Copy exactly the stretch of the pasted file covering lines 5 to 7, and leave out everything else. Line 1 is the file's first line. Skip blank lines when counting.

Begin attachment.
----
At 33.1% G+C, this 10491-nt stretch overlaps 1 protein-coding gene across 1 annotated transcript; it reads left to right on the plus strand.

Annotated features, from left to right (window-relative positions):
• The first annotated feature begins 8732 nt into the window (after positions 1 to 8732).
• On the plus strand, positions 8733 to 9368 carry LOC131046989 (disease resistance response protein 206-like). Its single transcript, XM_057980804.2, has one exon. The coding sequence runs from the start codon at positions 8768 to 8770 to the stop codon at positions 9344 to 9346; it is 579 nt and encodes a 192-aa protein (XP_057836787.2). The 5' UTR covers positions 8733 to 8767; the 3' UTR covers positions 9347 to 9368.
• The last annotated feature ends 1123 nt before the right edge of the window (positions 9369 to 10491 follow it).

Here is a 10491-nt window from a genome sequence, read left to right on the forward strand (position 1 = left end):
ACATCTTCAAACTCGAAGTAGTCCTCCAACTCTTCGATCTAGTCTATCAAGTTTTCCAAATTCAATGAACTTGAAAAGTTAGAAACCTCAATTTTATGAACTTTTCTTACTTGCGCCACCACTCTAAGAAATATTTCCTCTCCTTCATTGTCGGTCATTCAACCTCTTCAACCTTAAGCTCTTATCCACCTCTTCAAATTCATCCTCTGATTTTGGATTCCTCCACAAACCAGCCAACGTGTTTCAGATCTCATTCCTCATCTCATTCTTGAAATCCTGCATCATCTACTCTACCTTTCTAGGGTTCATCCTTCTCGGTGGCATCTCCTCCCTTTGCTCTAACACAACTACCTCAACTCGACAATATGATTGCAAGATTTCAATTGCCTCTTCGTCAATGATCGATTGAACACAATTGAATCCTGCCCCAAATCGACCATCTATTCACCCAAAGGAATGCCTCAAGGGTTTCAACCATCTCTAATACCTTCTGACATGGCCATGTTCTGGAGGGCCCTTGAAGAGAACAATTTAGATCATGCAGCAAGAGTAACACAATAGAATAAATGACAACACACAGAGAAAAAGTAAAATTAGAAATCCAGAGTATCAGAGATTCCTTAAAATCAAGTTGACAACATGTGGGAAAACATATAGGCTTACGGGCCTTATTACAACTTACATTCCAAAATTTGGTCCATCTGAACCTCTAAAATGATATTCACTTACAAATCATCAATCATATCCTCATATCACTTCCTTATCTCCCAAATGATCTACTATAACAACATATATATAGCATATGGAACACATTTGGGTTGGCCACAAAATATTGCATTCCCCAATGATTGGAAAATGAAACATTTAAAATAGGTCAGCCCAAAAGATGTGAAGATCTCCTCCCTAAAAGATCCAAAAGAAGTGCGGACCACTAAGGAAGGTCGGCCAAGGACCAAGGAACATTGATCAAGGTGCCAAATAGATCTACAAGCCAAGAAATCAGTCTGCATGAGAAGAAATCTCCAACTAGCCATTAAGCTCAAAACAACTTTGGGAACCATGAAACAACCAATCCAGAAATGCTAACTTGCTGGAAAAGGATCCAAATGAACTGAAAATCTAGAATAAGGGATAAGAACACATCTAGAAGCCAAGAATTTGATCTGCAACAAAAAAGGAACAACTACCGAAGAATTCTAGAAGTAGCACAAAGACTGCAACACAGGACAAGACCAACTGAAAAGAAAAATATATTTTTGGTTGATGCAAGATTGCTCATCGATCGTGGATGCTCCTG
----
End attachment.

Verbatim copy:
• The last annotated feature ends 1123 nt before the right edge of the window (positions 9369 to 10491 follow it).

Here is a 10491-nt window from a genome sequence, read left to right on the forward strand (position 1 = left end):
ACATCTTCAAACTCGAAGTAGTCCTCCAACTCTTCGATCTAGTCTATCAAGTTTTCCAAATTCAATGAACTTGAAAAGTTAGAAACCTCAATTTTATGAACTTTTCTTACTTGCGCCACCACTCTAAGAAATATTTCCTCTCCTTCATTGTCGGTCATTCAACCTCTTCAACCTTAAGCTCTTATCCACCTCTTCAAATTCATCCTCTGATTTTGGATTCCTCCACAAACCAGCCAACGTGTTTCAGATCTCATTCCTCATCTCATTCTTGAAATCCTGCATCATCTACTCTACCTTTCTAGGGTTCATCCTTCTCGGTGGCATCTCCTCCCTTTGCTCTAACACAACTACCTCAACTCGACAATATGATTGCAAGATTTCAATTGCCTCTTCGTCAATGATCGATTGAACACAATTGAATCCTGCCCCAAATCGACCATCTATTCACCCAAAGGAATGCCTCAAGGGTTTCAACCATCTCTAATACCTTCTGACATGGCCATGTTCTGGAGGGCCCTTGAAGAGAACAATTTAGATCATGCAGCAAGAGTAACACAATAGAATAAATGACAACACACAGAGAAAAAGTAAAATTAGAAATCCAGAGTATCAGAGATTCCTTAAAATCAAGTTGACAACATGTGGGAAAACATATAGGCTTACGGGCCTTATTACAACTTACATTCCAAAATTTGGTCCATCTGAACCTCTAAAATGATATTCACTTACAAATCATCAATCATATCCTCATATCACTTCCTTATCTCCCAAATGATCTACTATAACAACATATATATAGCATATGGAACACATTTGGGTTGGCCACAAAATATTGCATTCCCCAATGATTGGAAAATGAAACATTTAAAATAGGTCAGCCCAAAAGATGTGAAGATCTCCTCCCTAAAAGATCCAAAAGAAGTGCGGACCACTAAGGAAGGTCGGCCAAGGACCAAGGAACATTGATCAAGGTGCCAAATAGATCTACAAGCCAAGAAATCAGTCTGCATGAGAAGAAATCTCCAACTAGCCATTAAGCTCAAAACAACTTTGGGAACCATGAAACAACCAATCCAGAAATGCTAACTTGCTGGAAAAGGATCCAAATGAACTGAAAATCTAGAATAAGGGATAAGAACACATCTAGAAGCCAAGAATTTGATCTGCAACAAAAAAGGAACAACTACCGAAGAATTCTAGAAGTAGCACAAAGACTGCAACACAGGACAAGACCAACTGAAAAGAAAAATATATTTTTGGTTGATGCAAGATTGCTCATCGATCGTGGATGCTCCTG